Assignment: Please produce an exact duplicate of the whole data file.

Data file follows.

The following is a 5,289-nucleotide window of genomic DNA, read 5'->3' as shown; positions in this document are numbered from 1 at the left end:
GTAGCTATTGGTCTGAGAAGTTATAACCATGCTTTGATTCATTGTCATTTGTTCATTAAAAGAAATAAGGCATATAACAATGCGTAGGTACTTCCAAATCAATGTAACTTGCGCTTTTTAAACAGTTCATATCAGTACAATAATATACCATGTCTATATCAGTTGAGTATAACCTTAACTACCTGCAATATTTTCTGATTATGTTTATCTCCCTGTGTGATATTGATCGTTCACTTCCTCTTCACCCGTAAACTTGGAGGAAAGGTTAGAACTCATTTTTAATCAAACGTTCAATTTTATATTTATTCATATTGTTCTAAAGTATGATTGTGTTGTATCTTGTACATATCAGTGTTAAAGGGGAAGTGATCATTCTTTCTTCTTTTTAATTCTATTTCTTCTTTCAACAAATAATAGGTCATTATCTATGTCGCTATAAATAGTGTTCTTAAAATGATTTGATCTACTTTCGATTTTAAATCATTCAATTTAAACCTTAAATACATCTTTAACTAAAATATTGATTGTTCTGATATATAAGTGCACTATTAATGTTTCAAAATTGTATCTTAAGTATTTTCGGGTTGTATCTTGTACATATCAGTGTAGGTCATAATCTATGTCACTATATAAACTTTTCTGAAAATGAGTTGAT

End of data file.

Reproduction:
The following is a 5,289-nucleotide window of genomic DNA, read 5'->3' as shown; positions in this document are numbered from 1 at the left end:
GTAGCTATTGGTCTGAGAAGTTATAACCATGCTTTGATTCATTGTCATTTGTTCATTAAAAGAAATAAGGCATATAACAATGCGTAGGTACTTCCAAATCAATGTAACTTGCGCTTTTTAAACAGTTCATATCAGTACAATAATATACCATGTCTATATCAGTTGAGTATAACCTTAACTACCTGCAATATTTTCTGATTATGTTTATCTCCCTGTGTGATATTGATCGTTCACTTCCTCTTCACCCGTAAACTTGGAGGAAAGGTTAGAACTCATTTTTAATCAAACGTTCAATTTTATATTTATTCATATTGTTCTAAAGTATGATTGTGTTGTATCTTGTACATATCAGTGTTAAAGGGGAAGTGATCATTCTTTCTTCTTTTTAATTCTATTTCTTCTTTCAACAAATAATAGGTCATTATCTATGTCGCTATAAATAGTGTTCTTAAAATGATTTGATCTACTTTCGATTTTAAATCATTCAATTTAAACCTTAAATACATCTTTAACTAAAATATTGATTGTTCTGATATATAAGTGCACTATTAATGTTTCAAAATTGTATCTTAAGTATTTTCGGGTTGTATCTTGTACATATCAGTGTAGGTCATAATCTATGTCACTATATAAACTTTTCTGAAAATGAGTTGAT